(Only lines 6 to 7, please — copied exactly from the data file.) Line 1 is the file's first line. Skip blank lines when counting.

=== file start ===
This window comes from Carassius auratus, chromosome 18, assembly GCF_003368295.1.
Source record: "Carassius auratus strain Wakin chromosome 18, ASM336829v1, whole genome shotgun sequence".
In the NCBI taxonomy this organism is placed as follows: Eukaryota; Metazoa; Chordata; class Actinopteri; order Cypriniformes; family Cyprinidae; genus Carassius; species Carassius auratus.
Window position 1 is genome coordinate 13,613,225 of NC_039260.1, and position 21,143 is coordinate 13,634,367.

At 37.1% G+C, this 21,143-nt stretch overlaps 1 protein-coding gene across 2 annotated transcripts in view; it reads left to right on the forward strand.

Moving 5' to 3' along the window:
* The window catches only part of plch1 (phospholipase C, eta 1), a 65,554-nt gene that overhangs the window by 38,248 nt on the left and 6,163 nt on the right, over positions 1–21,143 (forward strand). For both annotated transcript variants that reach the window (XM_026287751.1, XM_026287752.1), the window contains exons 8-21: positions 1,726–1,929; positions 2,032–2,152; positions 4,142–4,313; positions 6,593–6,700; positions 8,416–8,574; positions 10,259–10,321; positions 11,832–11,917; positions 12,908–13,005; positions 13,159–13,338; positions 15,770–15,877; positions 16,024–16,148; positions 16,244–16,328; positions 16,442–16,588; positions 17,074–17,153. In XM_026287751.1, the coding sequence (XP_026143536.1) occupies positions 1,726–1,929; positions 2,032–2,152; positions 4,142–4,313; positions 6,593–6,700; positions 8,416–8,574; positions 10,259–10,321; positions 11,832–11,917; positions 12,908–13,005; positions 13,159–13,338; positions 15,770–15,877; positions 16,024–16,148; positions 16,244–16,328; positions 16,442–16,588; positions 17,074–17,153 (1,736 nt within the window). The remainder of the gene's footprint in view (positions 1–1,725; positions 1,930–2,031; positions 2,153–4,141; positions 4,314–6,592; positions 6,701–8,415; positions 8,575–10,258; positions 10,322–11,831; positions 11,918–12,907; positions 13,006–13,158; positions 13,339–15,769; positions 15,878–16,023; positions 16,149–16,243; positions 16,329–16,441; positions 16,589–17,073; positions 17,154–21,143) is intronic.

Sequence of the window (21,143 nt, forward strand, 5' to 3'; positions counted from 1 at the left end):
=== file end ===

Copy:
Moving 5' to 3' along the window:
* The window catches only part of plch1 (phospholipase C, eta 1), a 65,554-nt gene that overhangs the window by 38,248 nt on the left and 6,163 nt on the right, over positions 1–21,143 (forward strand). For both annotated transcript variants that reach the window (XM_026287751.1, XM_026287752.1), the window contains exons 8-21: positions 1,726–1,929; positions 2,032–2,152; positions 4,142–4,313; positions 6,593–6,700; positions 8,416–8,574; positions 10,259–10,321; positions 11,832–11,917; positions 12,908–13,005; positions 13,159–13,338; positions 15,770–15,877; positions 16,024–16,148; positions 16,244–16,328; positions 16,442–16,588; positions 17,074–17,153. In XM_026287751.1, the coding sequence (XP_026143536.1) occupies positions 1,726–1,929; positions 2,032–2,152; positions 4,142–4,313; positions 6,593–6,700; positions 8,416–8,574; positions 10,259–10,321; positions 11,832–11,917; positions 12,908–13,005; positions 13,159–13,338; positions 15,770–15,877; positions 16,024–16,148; positions 16,244–16,328; positions 16,442–16,588; positions 17,074–17,153 (1,736 nt within the window). The remainder of the gene's footprint in view (positions 1–1,725; positions 1,930–2,031; positions 2,153–4,141; positions 4,314–6,592; positions 6,701–8,415; positions 8,575–10,258; positions 10,322–11,831; positions 11,918–12,907; positions 13,006–13,158; positions 13,339–15,769; positions 15,878–16,023; positions 16,149–16,243; positions 16,329–16,441; positions 16,589–17,073; positions 17,154–21,143) is intronic.